Apple seeks to gain control of iPad3.com domain name

Recently, Apple introduced its next-gen iPad, and though it's not officially called the iPad 3, it wants a domain squatter in posession of the domain to hand it over.

It's become quite popular for domain squatters to anticipate the names of upcoming Apple products and purchase domain names accordingly. You might remember that way back before Apple introduced the iPad - and folks still weren't sure what it would be called - some people snatched up domains like iSlate.com and AppleSlate.com looking to make a quick buck either via web traffic or perhaps by selling the domain back to Apple.

Recently, Apple introduced its next-gen iPad, and though it's not officially called the iPad 3, it wants a domain squatter in posession of the domain to hand it over.

According to Domain Name Wire, Apple recently asked an arbitration panel to rule on ownership of the domain and have it transferred over to them.

iPad3.com was registered in January 2010 and is currently owned by a company called Global Access in Isle of Man. Global Access is no stranger to cybersquatting complaints, having lost challenges by big companies such as AllState, AOL, an MasterCard.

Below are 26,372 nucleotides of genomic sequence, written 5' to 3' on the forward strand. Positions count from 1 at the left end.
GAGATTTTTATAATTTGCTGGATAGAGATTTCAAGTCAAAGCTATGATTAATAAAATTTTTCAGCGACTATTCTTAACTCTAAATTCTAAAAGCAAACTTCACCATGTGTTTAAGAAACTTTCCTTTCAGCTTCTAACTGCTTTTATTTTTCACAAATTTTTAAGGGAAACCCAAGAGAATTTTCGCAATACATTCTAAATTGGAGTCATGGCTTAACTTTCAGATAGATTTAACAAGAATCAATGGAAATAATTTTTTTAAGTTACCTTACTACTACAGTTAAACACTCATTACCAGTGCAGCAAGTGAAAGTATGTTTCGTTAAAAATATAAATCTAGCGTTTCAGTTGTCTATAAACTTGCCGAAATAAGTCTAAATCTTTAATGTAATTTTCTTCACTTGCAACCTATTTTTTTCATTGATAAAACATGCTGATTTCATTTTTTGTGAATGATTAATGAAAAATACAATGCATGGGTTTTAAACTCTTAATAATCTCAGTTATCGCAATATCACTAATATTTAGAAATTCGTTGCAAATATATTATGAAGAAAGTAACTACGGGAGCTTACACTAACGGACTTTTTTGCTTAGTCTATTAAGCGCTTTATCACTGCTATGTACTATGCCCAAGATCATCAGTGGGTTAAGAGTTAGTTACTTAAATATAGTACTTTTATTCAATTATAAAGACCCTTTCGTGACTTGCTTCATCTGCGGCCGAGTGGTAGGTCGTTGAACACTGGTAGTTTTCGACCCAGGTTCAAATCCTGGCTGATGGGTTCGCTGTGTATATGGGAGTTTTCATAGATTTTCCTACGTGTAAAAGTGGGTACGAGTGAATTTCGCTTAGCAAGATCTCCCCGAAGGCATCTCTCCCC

The domain name is currently parked. Its traffic is rotated to various domain parking services with Above.com.

Apple may have a number of future iPad domain fights on its hands: just about every iPad#.com domain up to at least iPad25.com has already been registered.

You might remember that last Summer, the WIPO ordered that iPods.com be transferred over to Apple. Oddly enough, that domain was registered a few months after Apple introduced the iPod, yet Apple waited until 2011 to file a former complaint. Apparently they're being a little bit more pro-active these days.

Famously, Apple paid out about $1 million to a businessman named Michael Kovatch for ownership of the iPhone.com domain. The difference there is that the iPhone domain had existed for years before Apple unveiled its revolutionary smartphone, so it wasn't an issue of domain squatting.

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Copyright © 2012 IDG Communications, Inc.

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